Philips ' CES 2007 keynote was surprisingly muted this morning as the company rolled out plans to hone its existing Sense and Simplicity promise with something it called 'relevant innovation'. The result was an evolutionary - rather than revolutionary - update to its product line, focusing on new Ambilight TVs, an AmbiSound home theatre system and its AmbX range of gaming accessories.
Philips' chief marketing officer Lucas Covers said the company has won no less that 17 innovations awards at this year's CES, something that Covers described as a testament to its [Philips] brand promise.
Covers then went on to describe how 'relevant innovation' would help the company more closely tailor its efforts towards end users. For Philips, he said, innovation wasn't enough. The real challenge lay in making innovative products for consumers that would help enhance their lives.
Covers was then joined by Stewart Muller, president of Philips USA, who went on to describe Philips' achievements in Ambilight TV, the first of which was the news that the company has sold 1,000,000 of the sets since it introduced them in September 2004.
To mark the event, Philips unveiled a new limited edition Ambilight set, encrusted with 2,000 diamonds. Muller described Ambilight as a great expression of electronics and interior design - something that Philips evidently takes very seriously.
Perfect Pixel HD Engine
Muller then went on to announce the launch of 30 new flat panel TVs and to detail a new Philips technology - the Perfect Pixel HD Engine which, Muller argued, delivered class-leading performance for 1080p TVs.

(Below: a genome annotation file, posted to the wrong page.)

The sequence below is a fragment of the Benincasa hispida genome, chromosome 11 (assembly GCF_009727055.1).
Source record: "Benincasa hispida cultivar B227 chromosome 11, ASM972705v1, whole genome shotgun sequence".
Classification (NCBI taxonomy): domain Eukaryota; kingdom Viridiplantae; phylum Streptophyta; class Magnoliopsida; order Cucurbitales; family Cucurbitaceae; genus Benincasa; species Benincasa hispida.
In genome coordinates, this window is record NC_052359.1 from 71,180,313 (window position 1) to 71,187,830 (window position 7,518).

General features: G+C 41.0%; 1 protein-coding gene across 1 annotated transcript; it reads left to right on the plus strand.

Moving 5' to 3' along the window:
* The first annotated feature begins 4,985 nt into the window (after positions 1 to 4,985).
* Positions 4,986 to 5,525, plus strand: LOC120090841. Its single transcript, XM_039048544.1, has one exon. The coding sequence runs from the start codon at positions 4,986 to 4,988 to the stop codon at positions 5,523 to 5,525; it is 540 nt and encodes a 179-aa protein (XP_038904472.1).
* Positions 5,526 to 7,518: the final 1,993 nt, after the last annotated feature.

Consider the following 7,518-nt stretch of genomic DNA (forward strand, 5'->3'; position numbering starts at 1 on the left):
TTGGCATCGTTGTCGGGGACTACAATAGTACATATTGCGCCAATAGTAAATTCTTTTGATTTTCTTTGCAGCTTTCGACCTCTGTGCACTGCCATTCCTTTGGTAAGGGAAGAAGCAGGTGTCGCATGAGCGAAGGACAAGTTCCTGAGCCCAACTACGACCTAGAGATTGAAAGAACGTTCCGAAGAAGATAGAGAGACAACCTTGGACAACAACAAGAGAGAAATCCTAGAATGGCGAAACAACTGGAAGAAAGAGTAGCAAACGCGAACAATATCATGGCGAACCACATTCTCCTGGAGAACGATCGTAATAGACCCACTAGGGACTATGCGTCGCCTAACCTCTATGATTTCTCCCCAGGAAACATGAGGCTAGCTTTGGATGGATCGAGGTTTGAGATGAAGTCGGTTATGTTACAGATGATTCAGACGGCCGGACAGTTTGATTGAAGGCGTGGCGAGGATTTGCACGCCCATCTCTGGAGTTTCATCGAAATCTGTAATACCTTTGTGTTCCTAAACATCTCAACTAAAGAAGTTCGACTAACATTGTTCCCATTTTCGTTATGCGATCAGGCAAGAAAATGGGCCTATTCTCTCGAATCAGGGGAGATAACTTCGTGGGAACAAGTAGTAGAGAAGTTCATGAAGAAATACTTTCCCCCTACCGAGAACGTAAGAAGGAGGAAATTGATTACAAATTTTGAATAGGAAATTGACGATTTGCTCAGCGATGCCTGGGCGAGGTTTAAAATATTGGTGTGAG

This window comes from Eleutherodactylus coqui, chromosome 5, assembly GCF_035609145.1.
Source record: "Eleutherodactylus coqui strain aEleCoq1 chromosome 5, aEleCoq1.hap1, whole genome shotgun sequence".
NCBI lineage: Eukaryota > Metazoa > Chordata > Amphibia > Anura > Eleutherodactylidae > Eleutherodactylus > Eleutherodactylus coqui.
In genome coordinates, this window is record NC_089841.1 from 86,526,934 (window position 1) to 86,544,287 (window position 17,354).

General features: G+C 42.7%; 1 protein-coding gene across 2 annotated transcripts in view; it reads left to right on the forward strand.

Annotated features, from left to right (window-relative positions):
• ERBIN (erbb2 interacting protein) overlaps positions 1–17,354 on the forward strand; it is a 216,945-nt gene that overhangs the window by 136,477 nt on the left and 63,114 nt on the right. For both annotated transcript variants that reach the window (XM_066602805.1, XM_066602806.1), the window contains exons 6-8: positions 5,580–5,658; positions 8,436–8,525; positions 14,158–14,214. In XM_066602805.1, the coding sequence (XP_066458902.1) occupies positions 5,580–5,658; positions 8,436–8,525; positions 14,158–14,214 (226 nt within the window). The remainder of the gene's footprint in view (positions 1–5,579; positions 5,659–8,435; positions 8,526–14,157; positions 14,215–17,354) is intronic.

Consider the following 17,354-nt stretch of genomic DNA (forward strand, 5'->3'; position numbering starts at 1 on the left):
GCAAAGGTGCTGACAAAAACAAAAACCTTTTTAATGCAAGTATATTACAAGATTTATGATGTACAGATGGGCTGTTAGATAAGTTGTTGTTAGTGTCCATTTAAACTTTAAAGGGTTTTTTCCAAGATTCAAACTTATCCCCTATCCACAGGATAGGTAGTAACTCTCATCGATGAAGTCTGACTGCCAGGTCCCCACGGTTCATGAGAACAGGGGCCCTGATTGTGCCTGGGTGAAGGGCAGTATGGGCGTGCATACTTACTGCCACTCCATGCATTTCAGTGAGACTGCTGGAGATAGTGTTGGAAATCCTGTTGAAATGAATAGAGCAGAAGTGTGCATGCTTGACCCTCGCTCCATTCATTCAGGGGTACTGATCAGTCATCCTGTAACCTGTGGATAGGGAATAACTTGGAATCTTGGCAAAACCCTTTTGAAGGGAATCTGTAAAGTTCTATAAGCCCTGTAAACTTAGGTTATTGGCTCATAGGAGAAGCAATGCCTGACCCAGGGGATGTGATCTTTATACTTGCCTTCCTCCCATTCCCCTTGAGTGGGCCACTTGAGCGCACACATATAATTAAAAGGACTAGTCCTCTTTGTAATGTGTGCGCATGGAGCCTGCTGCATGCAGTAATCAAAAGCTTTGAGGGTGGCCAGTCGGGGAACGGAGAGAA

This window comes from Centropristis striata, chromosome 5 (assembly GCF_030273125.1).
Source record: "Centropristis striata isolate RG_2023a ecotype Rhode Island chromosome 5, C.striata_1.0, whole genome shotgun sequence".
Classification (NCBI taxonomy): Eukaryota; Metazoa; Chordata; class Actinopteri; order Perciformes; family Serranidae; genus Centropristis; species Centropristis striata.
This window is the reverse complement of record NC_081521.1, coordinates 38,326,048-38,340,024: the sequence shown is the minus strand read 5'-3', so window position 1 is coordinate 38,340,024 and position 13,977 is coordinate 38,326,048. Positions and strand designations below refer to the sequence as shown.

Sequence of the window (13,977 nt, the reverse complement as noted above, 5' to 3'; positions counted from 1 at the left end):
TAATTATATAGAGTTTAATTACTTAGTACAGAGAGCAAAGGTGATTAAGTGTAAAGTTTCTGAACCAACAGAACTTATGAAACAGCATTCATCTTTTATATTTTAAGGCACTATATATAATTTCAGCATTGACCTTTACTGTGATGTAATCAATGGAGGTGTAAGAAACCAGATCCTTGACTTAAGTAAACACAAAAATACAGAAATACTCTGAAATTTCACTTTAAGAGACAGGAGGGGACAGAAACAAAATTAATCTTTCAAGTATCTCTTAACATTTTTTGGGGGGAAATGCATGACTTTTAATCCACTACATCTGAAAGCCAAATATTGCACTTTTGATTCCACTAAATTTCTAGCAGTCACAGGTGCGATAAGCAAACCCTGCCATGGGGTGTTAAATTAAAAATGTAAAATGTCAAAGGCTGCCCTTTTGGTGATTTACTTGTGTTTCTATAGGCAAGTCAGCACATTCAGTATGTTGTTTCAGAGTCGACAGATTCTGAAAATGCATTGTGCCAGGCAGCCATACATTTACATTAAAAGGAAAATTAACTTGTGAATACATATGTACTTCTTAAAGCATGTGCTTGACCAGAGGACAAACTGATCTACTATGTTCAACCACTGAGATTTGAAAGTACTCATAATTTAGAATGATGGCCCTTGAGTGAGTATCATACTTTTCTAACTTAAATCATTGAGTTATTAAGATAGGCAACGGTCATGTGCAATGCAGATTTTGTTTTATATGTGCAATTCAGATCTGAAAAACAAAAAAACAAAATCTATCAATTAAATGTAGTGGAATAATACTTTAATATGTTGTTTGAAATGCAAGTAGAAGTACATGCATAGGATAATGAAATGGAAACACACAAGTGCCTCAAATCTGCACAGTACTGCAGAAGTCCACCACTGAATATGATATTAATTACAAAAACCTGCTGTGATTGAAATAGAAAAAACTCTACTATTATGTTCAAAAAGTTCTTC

Muller justified his claims by saying that not all 1080p TVs were created equal. "Resolution is important," he said "but processing power is critical."
Muller argued that processing power - the ability to shift pixels around the screen - was three times more important than resolution alone. Philips TVs, he said, could display 4 trillion colours, deliver deep, dark blacks and display natural skin tones.
He also said the that Philips latest FlatTVs now had 4 milisecond (ms) response times and 120Hz refresh rates - these helped eliminate the motion judder and motion blur that can distort high definition pictures when viewed on an LCD TV.
Muller also stressed that Philips Ambilight sets now use LEDs to display their ambient colours that made the sets slimmer, more eco-friendly and gave a better spread of light around the set.
Next up from Philips was the HTS8100 AmbiSound home theatre system - their mainstream version of the £12,000 Pioneer PDSP-1 Digital Sound Projector and Yamaha YSP-1100 . The AmbiSound comprises a single wall-mountable box that bounces sound off the walls of in a room to give you a surround sound effect without the need to place speakers everywhere.
Finally Philips gave the assembled press corps a demo of its AmbX gaming system that delivers light, sound and wind effects that add realism to PC gameplay.
The AmbX comprises a subwoofer and satellite speaker set that is accompanied by a couple of tiny desktop fans and an Ambilight-style lighting effects. See an in-game explosion and you'll be rewarded with flashing lights, sound and a whoosh of air - a intriguing gimmick that needs software developers to buy into the concept and put the appropriate code into their games. Philips said it already had scored some successes with THQ's Broken Sword: The Angel Of Death, Codemasters' Toca Racing Driver 3 and Kuju's Rail Simulator.
More details on these and the dozens of other products Philips has announced at CES 2007 are coming up soon.